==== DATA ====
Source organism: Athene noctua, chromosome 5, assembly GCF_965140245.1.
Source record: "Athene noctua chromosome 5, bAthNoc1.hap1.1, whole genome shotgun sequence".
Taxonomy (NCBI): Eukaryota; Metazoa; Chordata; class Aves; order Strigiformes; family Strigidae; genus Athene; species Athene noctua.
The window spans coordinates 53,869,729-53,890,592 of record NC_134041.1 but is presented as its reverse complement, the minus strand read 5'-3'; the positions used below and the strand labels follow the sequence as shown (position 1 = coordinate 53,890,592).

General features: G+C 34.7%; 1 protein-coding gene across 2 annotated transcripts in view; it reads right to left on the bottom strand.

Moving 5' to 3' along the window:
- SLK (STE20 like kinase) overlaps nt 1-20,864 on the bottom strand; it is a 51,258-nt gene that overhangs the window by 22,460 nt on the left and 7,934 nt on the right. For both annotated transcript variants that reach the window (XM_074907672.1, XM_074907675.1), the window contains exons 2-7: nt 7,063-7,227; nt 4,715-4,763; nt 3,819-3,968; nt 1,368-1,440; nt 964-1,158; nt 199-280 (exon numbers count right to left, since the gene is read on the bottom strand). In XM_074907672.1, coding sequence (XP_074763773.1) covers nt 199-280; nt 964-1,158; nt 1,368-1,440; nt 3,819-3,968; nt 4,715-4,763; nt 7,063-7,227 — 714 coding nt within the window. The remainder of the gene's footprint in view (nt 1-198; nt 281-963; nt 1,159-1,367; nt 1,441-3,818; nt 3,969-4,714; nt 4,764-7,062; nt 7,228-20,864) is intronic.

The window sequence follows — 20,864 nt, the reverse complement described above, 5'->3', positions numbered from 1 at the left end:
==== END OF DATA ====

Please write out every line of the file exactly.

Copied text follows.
Source organism: Athene noctua, chromosome 5, assembly GCF_965140245.1.
Source record: "Athene noctua chromosome 5, bAthNoc1.hap1.1, whole genome shotgun sequence".
Taxonomy (NCBI): Eukaryota; Metazoa; Chordata; class Aves; order Strigiformes; family Strigidae; genus Athene; species Athene noctua.
The window spans coordinates 53,869,729-53,890,592 of record NC_134041.1 but is presented as its reverse complement, the minus strand read 5'-3'; the positions used below and the strand labels follow the sequence as shown (position 1 = coordinate 53,890,592).

General features: G+C 34.7%; 1 protein-coding gene across 2 annotated transcripts in view; it reads right to left on the bottom strand.

Moving 5' to 3' along the window:
- SLK (STE20 like kinase) overlaps nt 1-20,864 on the bottom strand; it is a 51,258-nt gene that overhangs the window by 22,460 nt on the left and 7,934 nt on the right. For both annotated transcript variants that reach the window (XM_074907672.1, XM_074907675.1), the window contains exons 2-7: nt 7,063-7,227; nt 4,715-4,763; nt 3,819-3,968; nt 1,368-1,440; nt 964-1,158; nt 199-280 (exon numbers count right to left, since the gene is read on the bottom strand). In XM_074907672.1, coding sequence (XP_074763773.1) covers nt 199-280; nt 964-1,158; nt 1,368-1,440; nt 3,819-3,968; nt 4,715-4,763; nt 7,063-7,227 — 714 coding nt within the window. The remainder of the gene's footprint in view (nt 1-198; nt 281-963; nt 1,159-1,367; nt 1,441-3,818; nt 3,969-4,714; nt 4,764-7,062; nt 7,228-20,864) is intronic.

The window sequence follows — 20,864 nt, the reverse complement described above, 5'->3', positions numbered from 1 at the left end: